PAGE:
How AAU Basketball Allowed Roddy Peters The Opportunity To Have Shoulder Surgery Now


Roddy Peters senior season at Suitland High lasted all of 32 minutes. In last night’s loss to Wise High School Peters finished with 16 points in what will end up being the last game of his prep career. The local standout and Maryland Terrapins signee is shutting things down for the remainder of his senior season to have surgery on his shoulder. Peters confirmed this through a posting on his Instagram page last night.

While I am sure it was a tough decision for Peters to make, as last year’s Suitland High team made a serious run at the state title, having this procedure done now so that he is completely healed by June of 2013 in advance of coming to the University of Maryland is the right call. The desire to compete and to win will certainly be something that Peters will miss as he watches his teammates finish out their season from the bench but in the long run taking care of any lingering problems with his shoulder now will be to the benefit of Peters and the Terrapins basketball program. Interestingly enough I am of the opinion that we have the AAU circuit to thank for Peters ability to have this operation done now.

The Washington Post ran an article this morning on how Roddy Peters along with Maryland target Dion Wiley are “bucking the trend” of local basketball stars sticking with their local public schools instead of attending one of the private school powerhouses that make their home in the metro area. One of the main points I took away from reading that this morning was that your AAU affiliation is far more important than what high school you are playing for. Through watching the recruitment of former teammates and classmates I have been staunchly behind this train of thought for quite some time now. The AAU circuit presents the opportunity for players from across the country to go against each other in tournament settings making it easier to get top talent from a vast area on the same court at the same time.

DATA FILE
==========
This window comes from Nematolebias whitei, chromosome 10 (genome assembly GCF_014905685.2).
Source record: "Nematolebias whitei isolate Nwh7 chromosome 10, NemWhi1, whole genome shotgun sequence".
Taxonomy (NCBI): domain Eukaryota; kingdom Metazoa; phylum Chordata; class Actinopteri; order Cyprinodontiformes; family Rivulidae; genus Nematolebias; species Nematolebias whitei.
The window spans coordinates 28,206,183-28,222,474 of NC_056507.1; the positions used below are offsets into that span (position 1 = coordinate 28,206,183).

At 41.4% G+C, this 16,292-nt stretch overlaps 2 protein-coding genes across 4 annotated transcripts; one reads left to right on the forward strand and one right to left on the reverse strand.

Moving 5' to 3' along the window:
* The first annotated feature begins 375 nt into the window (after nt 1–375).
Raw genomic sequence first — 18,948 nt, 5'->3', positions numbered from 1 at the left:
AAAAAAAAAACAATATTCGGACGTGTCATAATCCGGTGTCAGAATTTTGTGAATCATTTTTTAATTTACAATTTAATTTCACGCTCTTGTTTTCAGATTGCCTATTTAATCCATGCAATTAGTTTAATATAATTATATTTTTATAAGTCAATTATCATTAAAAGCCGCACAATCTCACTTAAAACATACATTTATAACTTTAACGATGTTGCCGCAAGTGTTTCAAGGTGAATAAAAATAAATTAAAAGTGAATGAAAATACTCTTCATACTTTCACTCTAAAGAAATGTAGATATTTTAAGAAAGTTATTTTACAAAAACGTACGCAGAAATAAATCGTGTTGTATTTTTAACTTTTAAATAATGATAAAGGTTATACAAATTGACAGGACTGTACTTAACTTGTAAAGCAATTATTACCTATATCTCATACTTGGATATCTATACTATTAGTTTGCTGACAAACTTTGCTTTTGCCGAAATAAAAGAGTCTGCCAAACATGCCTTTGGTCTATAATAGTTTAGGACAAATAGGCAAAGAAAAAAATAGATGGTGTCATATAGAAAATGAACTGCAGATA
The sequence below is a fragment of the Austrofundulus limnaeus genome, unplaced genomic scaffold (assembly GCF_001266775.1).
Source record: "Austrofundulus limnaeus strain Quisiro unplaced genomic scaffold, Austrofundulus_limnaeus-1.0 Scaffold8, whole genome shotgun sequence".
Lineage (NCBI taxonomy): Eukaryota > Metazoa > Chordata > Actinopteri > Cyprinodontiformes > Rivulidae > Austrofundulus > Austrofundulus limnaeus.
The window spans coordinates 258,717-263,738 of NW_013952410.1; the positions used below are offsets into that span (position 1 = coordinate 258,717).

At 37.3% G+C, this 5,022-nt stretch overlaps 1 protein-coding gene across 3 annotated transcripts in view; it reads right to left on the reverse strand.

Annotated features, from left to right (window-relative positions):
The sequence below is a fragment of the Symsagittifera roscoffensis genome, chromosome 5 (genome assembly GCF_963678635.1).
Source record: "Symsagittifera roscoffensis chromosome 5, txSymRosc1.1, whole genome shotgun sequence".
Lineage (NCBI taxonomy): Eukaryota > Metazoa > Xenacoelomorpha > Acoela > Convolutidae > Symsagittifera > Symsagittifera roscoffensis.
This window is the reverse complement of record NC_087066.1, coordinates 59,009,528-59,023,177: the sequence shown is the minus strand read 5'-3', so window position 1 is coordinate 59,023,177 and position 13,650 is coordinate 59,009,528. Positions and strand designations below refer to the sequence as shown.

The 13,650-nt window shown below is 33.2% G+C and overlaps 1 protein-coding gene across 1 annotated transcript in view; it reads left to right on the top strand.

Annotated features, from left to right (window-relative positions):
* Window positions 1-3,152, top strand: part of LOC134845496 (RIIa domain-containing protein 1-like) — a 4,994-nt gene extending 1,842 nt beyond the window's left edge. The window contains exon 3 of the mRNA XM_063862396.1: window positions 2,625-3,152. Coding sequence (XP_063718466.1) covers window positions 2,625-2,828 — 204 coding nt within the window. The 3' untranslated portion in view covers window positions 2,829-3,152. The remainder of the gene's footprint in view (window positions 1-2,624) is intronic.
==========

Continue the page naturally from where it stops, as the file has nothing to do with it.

Peters played for DC Assault, one of the area’s most widely known and well-respected AAU programs, and this is where he made his name on the national level blowing up into the consensus five-star prospect that committed to Maryland prior to his senior year. I am not going to make the claim that without playing for DC Assault on the AAU circuit that Peters would have never made it on to the Terrapins radar as I don’t believe that to be true whatsoever; good players are found no matter where they play.

What I will say, however, is this: The AAU circuit and Peters performance in it last summer allowed him the option to elect to have this surgery now and afford himself the opportunity to fully recover before he ever steps onto the College Park campus as a student. Without his performance for DC Assault and his subsequent jump in every major recruiting ranking index Peters could have found himself in a position where he had yet to commit and sign with a school like Maryland and would be forced to play through this injury in hopes of locking down that high major offer than all high school hoopsters long for.

Thankfully, for Maryland as well for Peters, this is not the case. Peters had the chance to show what he is capable of and landed his dream scholarship to a high major program all before his senior year at Suitland allowing him to have this surgery now and not worry about the ramifications. AAU basketball has long been vilified by media pundits for the practices of some of its programs. It is nice to actually be able to write a story where the point isn’t bashing AAU basketball for what it isn’t but instead acknowledging the positives that can be associated with it and seeing how its importance in the world of recruiting can promote positive outcomes for both the player and the institutions of higher learning these same AAU basketball players move on to.